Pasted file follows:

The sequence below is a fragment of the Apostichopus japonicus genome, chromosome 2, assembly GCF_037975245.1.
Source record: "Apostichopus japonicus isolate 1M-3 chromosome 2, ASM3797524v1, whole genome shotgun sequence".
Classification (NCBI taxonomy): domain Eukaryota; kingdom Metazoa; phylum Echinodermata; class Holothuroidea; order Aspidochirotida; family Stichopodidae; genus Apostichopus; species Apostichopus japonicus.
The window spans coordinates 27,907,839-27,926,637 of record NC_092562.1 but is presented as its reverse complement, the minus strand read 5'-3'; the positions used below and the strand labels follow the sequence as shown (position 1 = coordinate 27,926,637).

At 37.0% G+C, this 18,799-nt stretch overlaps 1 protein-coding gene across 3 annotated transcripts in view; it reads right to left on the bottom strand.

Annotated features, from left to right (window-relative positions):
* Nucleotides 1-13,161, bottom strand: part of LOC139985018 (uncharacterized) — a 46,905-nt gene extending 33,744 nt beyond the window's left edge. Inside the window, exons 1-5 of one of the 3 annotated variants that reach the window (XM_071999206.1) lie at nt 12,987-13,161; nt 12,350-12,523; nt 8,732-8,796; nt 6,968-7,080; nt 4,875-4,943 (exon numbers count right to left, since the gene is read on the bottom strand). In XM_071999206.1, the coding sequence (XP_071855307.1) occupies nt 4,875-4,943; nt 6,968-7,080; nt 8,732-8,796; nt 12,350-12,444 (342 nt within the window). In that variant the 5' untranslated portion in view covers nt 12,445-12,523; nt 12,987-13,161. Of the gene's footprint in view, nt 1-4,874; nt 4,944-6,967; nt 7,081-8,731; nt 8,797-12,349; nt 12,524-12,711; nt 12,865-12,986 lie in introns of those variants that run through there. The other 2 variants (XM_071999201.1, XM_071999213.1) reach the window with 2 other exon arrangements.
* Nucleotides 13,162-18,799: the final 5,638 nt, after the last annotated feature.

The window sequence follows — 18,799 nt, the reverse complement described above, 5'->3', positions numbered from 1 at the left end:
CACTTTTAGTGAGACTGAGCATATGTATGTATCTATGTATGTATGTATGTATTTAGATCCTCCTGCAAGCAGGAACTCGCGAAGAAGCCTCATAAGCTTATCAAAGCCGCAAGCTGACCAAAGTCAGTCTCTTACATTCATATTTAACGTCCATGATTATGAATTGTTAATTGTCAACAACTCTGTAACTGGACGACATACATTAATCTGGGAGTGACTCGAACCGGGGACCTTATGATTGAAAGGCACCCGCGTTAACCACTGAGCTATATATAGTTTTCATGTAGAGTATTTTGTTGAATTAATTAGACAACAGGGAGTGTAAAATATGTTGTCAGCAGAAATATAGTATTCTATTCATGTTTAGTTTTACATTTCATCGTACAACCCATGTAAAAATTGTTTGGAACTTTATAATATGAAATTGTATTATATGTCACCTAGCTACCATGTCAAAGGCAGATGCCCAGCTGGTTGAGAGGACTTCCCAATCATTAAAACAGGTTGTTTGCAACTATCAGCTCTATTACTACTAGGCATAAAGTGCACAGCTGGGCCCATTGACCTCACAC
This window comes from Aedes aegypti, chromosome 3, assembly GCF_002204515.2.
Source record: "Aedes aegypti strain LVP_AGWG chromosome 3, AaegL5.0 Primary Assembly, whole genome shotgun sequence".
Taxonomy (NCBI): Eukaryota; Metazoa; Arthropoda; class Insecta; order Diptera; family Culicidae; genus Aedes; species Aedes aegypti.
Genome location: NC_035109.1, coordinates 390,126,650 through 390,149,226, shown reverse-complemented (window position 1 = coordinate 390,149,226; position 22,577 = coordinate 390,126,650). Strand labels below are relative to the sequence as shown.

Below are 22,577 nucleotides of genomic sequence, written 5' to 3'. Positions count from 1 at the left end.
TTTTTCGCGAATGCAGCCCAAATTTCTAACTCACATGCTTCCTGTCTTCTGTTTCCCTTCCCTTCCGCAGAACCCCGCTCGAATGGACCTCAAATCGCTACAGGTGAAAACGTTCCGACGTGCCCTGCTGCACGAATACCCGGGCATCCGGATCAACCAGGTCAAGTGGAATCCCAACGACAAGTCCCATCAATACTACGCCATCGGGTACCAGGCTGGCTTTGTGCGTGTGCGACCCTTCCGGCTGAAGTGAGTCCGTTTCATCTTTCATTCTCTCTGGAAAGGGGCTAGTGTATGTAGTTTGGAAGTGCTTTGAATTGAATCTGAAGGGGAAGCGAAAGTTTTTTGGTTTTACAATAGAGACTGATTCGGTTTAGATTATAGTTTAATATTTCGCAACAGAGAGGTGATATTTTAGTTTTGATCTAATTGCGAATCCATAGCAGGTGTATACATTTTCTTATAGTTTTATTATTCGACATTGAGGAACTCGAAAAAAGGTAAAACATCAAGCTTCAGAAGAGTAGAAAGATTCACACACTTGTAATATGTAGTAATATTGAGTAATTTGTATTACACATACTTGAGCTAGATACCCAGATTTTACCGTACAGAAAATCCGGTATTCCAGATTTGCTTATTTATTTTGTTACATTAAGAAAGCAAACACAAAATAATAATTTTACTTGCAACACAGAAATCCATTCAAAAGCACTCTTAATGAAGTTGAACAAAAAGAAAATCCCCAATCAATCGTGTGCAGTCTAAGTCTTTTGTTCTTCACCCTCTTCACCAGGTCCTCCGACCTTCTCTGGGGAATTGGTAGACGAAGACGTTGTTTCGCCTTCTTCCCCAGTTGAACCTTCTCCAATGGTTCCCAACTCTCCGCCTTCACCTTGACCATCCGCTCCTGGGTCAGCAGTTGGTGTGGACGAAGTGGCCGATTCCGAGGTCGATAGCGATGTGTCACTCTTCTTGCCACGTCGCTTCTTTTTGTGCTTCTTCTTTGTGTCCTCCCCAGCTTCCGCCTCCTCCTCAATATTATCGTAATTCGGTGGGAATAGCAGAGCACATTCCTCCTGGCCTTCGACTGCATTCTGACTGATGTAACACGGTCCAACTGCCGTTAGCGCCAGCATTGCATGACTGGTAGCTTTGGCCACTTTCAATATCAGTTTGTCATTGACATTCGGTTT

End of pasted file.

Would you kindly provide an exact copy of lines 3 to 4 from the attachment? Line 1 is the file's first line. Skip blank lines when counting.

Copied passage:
Classification (NCBI taxonomy): domain Eukaryota; kingdom Metazoa; phylum Echinodermata; class Holothuroidea; order Aspidochirotida; family Stichopodidae; genus Apostichopus; species Apostichopus japonicus.
The window spans coordinates 27,907,839-27,926,637 of record NC_092562.1 but is presented as its reverse complement, the minus strand read 5'-3'; the positions used below and the strand labels follow the sequence as shown (position 1 = coordinate 27,926,637).